Monthly Archives: March 2018

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24 Hour Protest against…

24-hour protest against IR35 proposed A national day of action against is being proposed by a campaigner. Contractor Mike Gibson, of Changeir35.com, believes a 24-hour event should be used to protest against the of the being extended to the private sector. “[At this early] planning stage”, he said “[the event involves] a march to the Houses of Parliament, a few speeches and a petition [delivered]….to 10 Downing Street.” “The intent is to show the volume of support for and send a clear message that .” Gibson will also build and upload a directory of MPs’ responses to , to record their stance on the rule and create a log of the arguments for and against . But another IR35 critic, Graham Fisher, thinks that despite a consultation on the extension being , officials have likely already decided that it will go ahead. “Our general view is that HM Treasury and HMRC are not accepting any evidence pointing to the public sector changes being anything other than a . “If HMRC continues on their current course we should expect the same to be introduced into the ”. Fisher, who is managing director of accountants Orange Genie added: “In the unlikely event that they recognise the failure of the public sector implementation, any changes might be delayed to 2020.”  

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Shortage of bricks, blocks…

House builders are being hampered by a shortage of construction materials including roof tiles, bricks and blocks. It has been reported that sites across the country are flagging-up shortages as an increasing problem. One industry source said: “Bricks and blocks are in short supply but the real problem is sourcing enough roof tiles. “Firms are having to look further afield to Europe for potential suppliers now because the domestic supply is stretched to the limit.”   The issue was flagged-up by Taylor Wimpey in its results yesterday. The firm said: “Availability of materials is generally in line with demand but there remain pinch points with key products such as bricks, blocks and roof tiles. “The cost of these key products has risen significantly and whilst other material costs have been stable in 2017 we are experiencing more cost pressure coming into 2018. “The Group has agreed product lines and volumes with key suppliers to mitigate long lead times and shortages.” Persimmon also announced this week that it is building an in-house roof tile production plant which is expected to come on stream later this year. The UK’s largest house builder already has its own brick manufacturing plant.   Persimmon said: “We recognise that with the continued increase in industry output the availability of skilled trade resources and some key materials to support further growth continues to be a constraint.”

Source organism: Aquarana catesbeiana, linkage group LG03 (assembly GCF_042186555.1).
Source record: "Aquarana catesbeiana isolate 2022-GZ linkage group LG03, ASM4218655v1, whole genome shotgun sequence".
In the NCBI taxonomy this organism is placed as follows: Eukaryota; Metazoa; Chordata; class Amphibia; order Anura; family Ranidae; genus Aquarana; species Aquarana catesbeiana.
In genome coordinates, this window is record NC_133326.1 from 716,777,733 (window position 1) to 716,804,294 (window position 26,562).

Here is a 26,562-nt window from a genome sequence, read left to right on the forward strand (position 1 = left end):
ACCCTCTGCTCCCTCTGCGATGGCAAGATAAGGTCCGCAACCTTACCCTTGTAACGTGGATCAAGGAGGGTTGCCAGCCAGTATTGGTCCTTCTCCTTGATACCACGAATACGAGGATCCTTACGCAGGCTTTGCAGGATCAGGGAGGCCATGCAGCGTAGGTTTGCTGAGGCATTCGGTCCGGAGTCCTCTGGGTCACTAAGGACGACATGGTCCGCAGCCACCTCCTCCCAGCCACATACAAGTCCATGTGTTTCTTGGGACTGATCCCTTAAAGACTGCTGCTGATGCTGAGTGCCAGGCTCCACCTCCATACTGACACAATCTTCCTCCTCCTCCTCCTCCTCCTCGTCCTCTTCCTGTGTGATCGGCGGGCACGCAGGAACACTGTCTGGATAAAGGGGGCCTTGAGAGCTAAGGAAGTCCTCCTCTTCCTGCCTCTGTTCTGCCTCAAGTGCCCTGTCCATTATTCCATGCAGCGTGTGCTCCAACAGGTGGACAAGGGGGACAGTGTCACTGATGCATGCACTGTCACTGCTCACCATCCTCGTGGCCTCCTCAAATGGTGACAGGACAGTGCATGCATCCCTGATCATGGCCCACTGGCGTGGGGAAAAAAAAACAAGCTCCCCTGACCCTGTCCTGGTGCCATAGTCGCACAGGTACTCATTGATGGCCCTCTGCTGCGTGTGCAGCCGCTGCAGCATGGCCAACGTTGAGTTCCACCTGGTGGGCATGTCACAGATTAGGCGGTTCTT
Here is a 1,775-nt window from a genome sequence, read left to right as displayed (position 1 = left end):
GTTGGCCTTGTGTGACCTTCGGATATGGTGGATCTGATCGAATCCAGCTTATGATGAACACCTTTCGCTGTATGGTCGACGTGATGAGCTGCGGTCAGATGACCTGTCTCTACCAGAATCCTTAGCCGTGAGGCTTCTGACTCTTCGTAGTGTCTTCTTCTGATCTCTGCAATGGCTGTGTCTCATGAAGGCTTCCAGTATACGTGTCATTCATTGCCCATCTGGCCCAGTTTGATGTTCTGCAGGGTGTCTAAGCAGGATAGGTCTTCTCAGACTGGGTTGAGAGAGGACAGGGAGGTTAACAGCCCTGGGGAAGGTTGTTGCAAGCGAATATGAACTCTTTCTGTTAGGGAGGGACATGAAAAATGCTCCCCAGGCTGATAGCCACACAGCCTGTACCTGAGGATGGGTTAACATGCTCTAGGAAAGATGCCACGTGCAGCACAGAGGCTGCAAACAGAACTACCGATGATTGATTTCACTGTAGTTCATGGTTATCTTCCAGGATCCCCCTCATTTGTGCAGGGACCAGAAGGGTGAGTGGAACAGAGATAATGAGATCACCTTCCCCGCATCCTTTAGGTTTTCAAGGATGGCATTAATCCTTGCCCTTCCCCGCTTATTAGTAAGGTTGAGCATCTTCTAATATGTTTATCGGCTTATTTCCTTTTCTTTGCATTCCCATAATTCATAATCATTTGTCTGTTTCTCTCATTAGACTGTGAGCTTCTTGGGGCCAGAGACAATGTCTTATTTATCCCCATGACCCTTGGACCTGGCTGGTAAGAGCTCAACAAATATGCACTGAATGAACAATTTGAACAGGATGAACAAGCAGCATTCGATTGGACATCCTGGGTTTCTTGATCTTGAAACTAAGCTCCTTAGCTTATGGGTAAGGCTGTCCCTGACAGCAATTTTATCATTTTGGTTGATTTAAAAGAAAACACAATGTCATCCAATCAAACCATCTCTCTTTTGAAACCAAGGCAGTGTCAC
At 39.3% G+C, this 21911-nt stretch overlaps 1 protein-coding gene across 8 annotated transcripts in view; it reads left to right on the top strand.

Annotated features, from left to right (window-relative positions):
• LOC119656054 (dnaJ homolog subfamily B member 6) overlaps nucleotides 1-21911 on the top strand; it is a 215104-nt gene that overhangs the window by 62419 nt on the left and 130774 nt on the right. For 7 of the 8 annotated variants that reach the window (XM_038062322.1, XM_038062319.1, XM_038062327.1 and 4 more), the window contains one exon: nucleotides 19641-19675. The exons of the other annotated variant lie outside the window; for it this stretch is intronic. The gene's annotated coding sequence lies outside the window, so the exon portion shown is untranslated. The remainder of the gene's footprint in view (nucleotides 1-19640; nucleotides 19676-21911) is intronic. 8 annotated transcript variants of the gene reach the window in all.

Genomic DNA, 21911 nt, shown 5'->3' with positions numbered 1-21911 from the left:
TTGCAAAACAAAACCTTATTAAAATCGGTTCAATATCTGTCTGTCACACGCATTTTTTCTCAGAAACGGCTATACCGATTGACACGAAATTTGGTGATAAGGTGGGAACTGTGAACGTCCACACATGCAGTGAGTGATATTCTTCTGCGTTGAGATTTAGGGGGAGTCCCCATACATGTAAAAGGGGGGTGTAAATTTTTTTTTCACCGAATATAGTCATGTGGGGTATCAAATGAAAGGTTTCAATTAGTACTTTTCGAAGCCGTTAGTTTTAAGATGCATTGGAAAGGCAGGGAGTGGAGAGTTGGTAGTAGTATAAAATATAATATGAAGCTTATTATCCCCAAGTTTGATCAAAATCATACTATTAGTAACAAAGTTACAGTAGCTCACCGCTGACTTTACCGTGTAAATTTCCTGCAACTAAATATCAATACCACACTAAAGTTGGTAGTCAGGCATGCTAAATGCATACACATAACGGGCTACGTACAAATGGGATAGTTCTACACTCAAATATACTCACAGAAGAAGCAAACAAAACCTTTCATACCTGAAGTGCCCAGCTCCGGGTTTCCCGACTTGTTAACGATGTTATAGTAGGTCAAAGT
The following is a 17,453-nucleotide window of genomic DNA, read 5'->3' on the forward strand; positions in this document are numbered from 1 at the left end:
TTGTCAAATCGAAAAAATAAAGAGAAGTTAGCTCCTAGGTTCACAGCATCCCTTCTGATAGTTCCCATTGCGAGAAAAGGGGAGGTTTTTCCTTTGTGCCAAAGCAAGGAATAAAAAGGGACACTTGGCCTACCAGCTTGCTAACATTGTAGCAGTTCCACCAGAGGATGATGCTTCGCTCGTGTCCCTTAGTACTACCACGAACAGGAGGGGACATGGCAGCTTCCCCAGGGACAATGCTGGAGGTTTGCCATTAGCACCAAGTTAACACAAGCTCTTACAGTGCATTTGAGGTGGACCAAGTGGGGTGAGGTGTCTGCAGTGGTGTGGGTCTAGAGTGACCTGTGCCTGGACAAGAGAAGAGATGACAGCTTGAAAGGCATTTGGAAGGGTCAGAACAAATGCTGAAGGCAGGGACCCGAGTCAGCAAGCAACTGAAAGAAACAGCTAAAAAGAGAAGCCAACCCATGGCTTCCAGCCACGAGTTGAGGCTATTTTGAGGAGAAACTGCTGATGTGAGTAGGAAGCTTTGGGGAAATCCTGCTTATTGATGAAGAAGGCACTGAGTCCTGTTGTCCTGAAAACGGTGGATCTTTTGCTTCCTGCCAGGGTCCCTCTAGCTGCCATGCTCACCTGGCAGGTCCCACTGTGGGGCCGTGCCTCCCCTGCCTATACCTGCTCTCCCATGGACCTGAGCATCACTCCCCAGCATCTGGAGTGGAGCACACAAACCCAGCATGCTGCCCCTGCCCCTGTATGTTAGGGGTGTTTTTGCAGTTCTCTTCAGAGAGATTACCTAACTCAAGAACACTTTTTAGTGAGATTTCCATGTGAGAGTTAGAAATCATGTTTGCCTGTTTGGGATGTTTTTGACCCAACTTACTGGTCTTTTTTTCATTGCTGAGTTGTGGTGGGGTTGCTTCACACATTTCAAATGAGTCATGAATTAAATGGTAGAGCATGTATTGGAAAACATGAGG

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New construction contract awards…

  The latest figures from the ONS indicate the construction sector in the UK declined by 0.7% between Quarter 3 and Quarter 4 2017. This followed a decline of 0.7% between Quarter 2 and Quarter 3. Two consecutive quarters of decline is defi ned as a technical recession, so this is the interpretation from these fi gures. However, it should be noted that in December 2017 the industry grew by 1.6% (see fi g. 2.1). The main reason for the quarterly decrease in output are falls in all types of repair and maintenance as well as private commercial work. Non housing repair and maintenance declined by 2.4% in the quarter while the corresponding private housing fi gure showed a decline of 1.7%. New work in the private commercial sector declined by 4.4% between Q3 and Q4. Over the same period output in the industrial sector fell by 3.1%. The one sector which continues to grow is new private residential. This sector increased by 5% in Q4 compared to Q3 2017. The challenge will be whether continued growth in housing can off set the declines in the other large sectors such as commercial. CPA/Barbour ABI Index The CPA/Barbour ABI Index which measures the level of contracts awarded using January 2010 as its base month recorded a reading of 127 for January (see fi g. 2.2). This is a slight increase from..

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Construction apprentices will earn…